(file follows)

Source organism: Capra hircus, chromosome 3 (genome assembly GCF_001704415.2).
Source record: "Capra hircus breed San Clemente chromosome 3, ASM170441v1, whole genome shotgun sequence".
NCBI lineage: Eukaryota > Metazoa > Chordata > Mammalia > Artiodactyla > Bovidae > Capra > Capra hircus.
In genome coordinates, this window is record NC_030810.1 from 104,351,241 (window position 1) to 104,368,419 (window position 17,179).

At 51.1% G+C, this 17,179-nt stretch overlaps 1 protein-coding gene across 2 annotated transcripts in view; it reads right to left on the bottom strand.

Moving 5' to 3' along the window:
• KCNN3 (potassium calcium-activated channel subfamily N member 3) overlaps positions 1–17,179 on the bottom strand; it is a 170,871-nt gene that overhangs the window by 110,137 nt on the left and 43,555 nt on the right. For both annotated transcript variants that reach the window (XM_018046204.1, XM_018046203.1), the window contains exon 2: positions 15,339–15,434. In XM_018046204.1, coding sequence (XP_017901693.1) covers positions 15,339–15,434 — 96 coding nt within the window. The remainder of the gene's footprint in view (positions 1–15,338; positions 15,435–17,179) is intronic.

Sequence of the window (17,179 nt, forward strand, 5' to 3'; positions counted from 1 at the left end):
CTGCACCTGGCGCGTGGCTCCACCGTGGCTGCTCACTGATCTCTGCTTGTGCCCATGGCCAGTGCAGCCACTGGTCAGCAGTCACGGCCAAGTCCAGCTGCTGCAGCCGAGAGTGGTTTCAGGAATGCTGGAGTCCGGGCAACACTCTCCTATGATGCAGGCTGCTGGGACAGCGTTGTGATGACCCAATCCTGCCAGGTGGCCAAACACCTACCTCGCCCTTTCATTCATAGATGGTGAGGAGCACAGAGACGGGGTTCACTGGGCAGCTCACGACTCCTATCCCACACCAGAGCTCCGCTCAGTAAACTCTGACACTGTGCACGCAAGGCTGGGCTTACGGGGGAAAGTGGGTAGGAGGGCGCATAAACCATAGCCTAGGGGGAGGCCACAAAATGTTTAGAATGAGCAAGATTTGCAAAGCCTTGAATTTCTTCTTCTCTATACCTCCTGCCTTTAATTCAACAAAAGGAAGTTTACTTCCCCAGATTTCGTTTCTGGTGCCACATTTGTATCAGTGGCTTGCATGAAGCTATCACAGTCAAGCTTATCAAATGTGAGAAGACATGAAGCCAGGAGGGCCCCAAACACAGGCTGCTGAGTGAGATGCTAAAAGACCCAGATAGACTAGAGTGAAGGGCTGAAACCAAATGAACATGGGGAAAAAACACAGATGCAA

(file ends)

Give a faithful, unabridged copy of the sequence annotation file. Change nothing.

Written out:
Source organism: Capra hircus, chromosome 3 (genome assembly GCF_001704415.2).
Source record: "Capra hircus breed San Clemente chromosome 3, ASM170441v1, whole genome shotgun sequence".
NCBI lineage: Eukaryota > Metazoa > Chordata > Mammalia > Artiodactyla > Bovidae > Capra > Capra hircus.
In genome coordinates, this window is record NC_030810.1 from 104,351,241 (window position 1) to 104,368,419 (window position 17,179).

At 51.1% G+C, this 17,179-nt stretch overlaps 1 protein-coding gene across 2 annotated transcripts in view; it reads right to left on the bottom strand.

Moving 5' to 3' along the window:
• KCNN3 (potassium calcium-activated channel subfamily N member 3) overlaps positions 1–17,179 on the bottom strand; it is a 170,871-nt gene that overhangs the window by 110,137 nt on the left and 43,555 nt on the right. For both annotated transcript variants that reach the window (XM_018046204.1, XM_018046203.1), the window contains exon 2: positions 15,339–15,434. In XM_018046204.1, coding sequence (XP_017901693.1) covers positions 15,339–15,434 — 96 coding nt within the window. The remainder of the gene's footprint in view (positions 1–15,338; positions 15,435–17,179) is intronic.

Sequence of the window (17,179 nt, forward strand, 5' to 3'; positions counted from 1 at the left end):
CTGCACCTGGCGCGTGGCTCCACCGTGGCTGCTCACTGATCTCTGCTTGTGCCCATGGCCAGTGCAGCCACTGGTCAGCAGTCACGGCCAAGTCCAGCTGCTGCAGCCGAGAGTGGTTTCAGGAATGCTGGAGTCCGGGCAACACTCTCCTATGATGCAGGCTGCTGGGACAGCGTTGTGATGACCCAATCCTGCCAGGTGGCCAAACACCTACCTCGCCCTTTCATTCATAGATGGTGAGGAGCACAGAGACGGGGTTCACTGGGCAGCTCACGACTCCTATCCCACACCAGAGCTCCGCTCAGTAAACTCTGACACTGTGCACGCAAGGCTGGGCTTACGGGGGAAAGTGGGTAGGAGGGCGCATAAACCATAGCCTAGGGGGAGGCCACAAAATGTTTAGAATGAGCAAGATTTGCAAAGCCTTGAATTTCTTCTTCTCTATACCTCCTGCCTTTAATTCAACAAAAGGAAGTTTACTTCCCCAGATTTCGTTTCTGGTGCCACATTTGTATCAGTGGCTTGCATGAAGCTATCACAGTCAAGCTTATCAAATGTGAGAAGACATGAAGCCAGGAGGGCCCCAAACACAGGCTGCTGAGTGAGATGCTAAAAGACCCAGATAGACTAGAGTGAAGGGCTGAAACCAAATGAACATGGGGAAAAAACACAGATGCAA